Guest Uncle Jim

Overlapping Meetings

6 posts in this topic

Our church denomination has presbyteries (geographical groups of churches, about seven) which are required to meet at least annually at the presbytery level. Each presbytery has an elected superintendent who chairs the presbytery meetings and acts for the presbytery when during the year. We also have a Synod that is composed of representatives from the presbyteries which meets every other year. In the years in which the Synod meets, the annual presbytery meetings are held at the same location and on the same days as the Synod. In the past, the meetings have alternated (e.g. presbytery in the mornings, Synod in the afternoon). This year the superintendent of the Synod has scheduled overlapping meetings so that for part of the time they are meeting at the same time. He has said that if necessary, the Synod can pause long enough for a member to "vote" in the presbytery meeting if needed. Note that most of the presbytery superintendents are representatives to the the Synod.

This seems to run counter to the principles of Roberts rules, in that members are deliberately being prevented from participating in the deliberations of one body so that they can fulfill there responsibilities to the other.

In addition, the deliberations of the Synod are supposed to be open and public, but if they are held concurrently with Presbytery meetings then those with the most interest can't observe.

Are there any specific provisions in Robert's Rules that address this? Am I crazy to be concerned?

Thanks in advance.

Uncle Jim

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I doesn't seem that members are being excluded from either meeting.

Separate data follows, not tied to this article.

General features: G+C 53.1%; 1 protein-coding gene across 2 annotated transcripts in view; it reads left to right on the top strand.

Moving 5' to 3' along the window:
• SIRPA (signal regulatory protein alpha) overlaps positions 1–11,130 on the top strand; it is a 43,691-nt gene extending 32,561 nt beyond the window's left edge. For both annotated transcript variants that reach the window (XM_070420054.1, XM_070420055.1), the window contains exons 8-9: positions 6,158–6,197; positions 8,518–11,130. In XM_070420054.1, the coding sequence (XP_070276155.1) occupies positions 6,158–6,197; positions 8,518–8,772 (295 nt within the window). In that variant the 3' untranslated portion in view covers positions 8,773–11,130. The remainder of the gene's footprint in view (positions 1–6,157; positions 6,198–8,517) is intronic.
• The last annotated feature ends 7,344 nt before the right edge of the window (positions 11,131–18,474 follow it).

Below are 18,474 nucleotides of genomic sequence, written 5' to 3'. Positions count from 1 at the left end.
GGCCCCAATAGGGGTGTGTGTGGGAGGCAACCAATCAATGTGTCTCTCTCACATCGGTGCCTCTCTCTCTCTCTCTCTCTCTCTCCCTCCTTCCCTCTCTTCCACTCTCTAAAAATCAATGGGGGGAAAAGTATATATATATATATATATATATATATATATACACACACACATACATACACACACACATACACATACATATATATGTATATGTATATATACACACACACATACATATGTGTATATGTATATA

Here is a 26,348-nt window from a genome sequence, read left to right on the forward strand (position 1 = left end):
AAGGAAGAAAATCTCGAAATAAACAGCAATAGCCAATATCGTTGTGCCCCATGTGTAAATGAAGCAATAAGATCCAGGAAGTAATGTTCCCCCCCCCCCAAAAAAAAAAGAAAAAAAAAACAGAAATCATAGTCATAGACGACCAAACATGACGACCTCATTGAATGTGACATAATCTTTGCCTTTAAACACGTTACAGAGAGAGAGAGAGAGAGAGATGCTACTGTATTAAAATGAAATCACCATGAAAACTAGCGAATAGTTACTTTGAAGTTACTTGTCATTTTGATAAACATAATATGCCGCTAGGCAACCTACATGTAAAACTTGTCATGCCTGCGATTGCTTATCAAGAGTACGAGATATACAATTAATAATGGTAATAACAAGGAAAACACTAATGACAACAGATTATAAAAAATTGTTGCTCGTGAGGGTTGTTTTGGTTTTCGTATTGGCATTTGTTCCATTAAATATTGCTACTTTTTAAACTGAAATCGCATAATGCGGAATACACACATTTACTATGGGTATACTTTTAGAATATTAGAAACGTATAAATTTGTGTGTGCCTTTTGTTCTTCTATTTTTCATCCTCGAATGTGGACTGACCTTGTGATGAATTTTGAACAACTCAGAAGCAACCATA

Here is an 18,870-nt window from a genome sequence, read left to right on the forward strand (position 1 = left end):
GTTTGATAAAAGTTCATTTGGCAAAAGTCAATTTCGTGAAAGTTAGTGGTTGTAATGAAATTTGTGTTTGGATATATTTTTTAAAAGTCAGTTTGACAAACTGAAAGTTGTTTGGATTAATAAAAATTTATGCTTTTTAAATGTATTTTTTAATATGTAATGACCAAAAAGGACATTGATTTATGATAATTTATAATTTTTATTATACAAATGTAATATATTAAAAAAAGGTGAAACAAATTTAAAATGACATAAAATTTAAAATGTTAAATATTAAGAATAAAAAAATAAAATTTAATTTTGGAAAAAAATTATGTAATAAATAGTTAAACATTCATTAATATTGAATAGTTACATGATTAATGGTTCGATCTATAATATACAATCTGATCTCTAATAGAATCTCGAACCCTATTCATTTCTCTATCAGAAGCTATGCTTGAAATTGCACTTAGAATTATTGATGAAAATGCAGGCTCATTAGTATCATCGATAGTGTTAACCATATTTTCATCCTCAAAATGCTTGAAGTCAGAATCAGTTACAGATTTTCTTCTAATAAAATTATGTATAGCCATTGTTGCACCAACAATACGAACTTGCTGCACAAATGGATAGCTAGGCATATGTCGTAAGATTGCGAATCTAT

Whichever meeting starts first, at the outset, a member can move to Fix The Time To Which To Adjourn (RONR, p. 243ff).  The motion requires a second and takes a majority vote to adopt.  The purpose is to set the time (and the motion should state at what time) to continue the meeting (obviously a time after the second meeting ends).  If it's adopted by majority vote, the next motion to make is to move to adjourn.  If adopted that meeting ends and will start again at the time specified in the earlier motion.  

Now there's only one meeting to deal with at a time and at the appointed time the adjourned meeting can begin again where it left off.

Edited by George Mervosh

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Uncle Jim, Mr. Mervosh's answer highlights that it is the assembly that is in charge of its proceedings. The superintendent, or chair, or president, commodore, grand poobah, or any other person, is often mistakenly seen as a sole arbiter of what happens at a meeting, as we so often see in forum posts. 

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I agree with Mr. Mervosh that no one is being excluded since there is a parliamentary way around the problem.  I would add that RONR doesn't have much to say about this, because it's about meetings of two organizations which happen to have overlapping membership - there's no rule against two different organizations scheduling conflicting meetings.  However, I think, personally, that this is a silly decision by the programming committees, and that they should be encouraged to change it, perhaps with the added information that the membership will, in any event, change it via the process described.

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Of course, there is the obvious question.  If both meetings have overlapping membership, is there sufficient attendance at both for quorum to be met?  If everyone attends the first meeting, then perhaps enough people are mississng from the second meeting to make sure quorum is not met.  Just thinking 'out loud.'

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